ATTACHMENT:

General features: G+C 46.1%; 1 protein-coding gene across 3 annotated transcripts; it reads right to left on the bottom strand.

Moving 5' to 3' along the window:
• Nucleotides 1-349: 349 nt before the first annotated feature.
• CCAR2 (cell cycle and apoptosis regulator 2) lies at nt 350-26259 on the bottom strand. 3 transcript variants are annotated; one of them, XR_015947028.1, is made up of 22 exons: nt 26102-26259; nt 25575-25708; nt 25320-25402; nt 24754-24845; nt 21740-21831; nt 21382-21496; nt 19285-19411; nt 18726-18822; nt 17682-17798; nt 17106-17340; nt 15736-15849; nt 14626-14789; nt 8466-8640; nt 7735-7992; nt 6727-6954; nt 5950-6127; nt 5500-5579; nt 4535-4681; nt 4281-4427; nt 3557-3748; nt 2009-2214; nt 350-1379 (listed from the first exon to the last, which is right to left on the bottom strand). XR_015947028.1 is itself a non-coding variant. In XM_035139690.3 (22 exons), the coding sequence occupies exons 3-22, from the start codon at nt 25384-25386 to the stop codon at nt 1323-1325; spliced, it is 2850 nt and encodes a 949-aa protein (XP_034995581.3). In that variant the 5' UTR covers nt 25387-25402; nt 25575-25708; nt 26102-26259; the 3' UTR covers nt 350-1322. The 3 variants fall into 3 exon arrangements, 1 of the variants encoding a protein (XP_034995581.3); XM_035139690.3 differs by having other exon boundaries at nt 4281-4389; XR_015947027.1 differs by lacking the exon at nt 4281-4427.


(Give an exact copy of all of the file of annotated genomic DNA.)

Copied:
General features: G+C 46.1%; 1 protein-coding gene across 3 annotated transcripts; it reads right to left on the bottom strand.

Moving 5' to 3' along the window:
• Nucleotides 1-349: 349 nt before the first annotated feature.
• CCAR2 (cell cycle and apoptosis regulator 2) lies at nt 350-26259 on the bottom strand. 3 transcript variants are annotated; one of them, XR_015947028.1, is made up of 22 exons: nt 26102-26259; nt 25575-25708; nt 25320-25402; nt 24754-24845; nt 21740-21831; nt 21382-21496; nt 19285-19411; nt 18726-18822; nt 17682-17798; nt 17106-17340; nt 15736-15849; nt 14626-14789; nt 8466-8640; nt 7735-7992; nt 6727-6954; nt 5950-6127; nt 5500-5579; nt 4535-4681; nt 4281-4427; nt 3557-3748; nt 2009-2214; nt 350-1379 (listed from the first exon to the last, which is right to left on the bottom strand). XR_015947028.1 is itself a non-coding variant. In XM_035139690.3 (22 exons), the coding sequence occupies exons 3-22, from the start codon at nt 25384-25386 to the stop codon at nt 1323-1325; spliced, it is 2850 nt and encodes a 949-aa protein (XP_034995581.3). In that variant the 5' UTR covers nt 25387-25402; nt 25575-25708; nt 26102-26259; the 3' UTR covers nt 350-1322. The 3 variants fall into 3 exon arrangements, 1 of the variants encoding a protein (XP_034995581.3); XM_035139690.3 differs by having other exon boundaries at nt 4281-4389; XR_015947027.1 differs by lacking the exon at nt 4281-4427.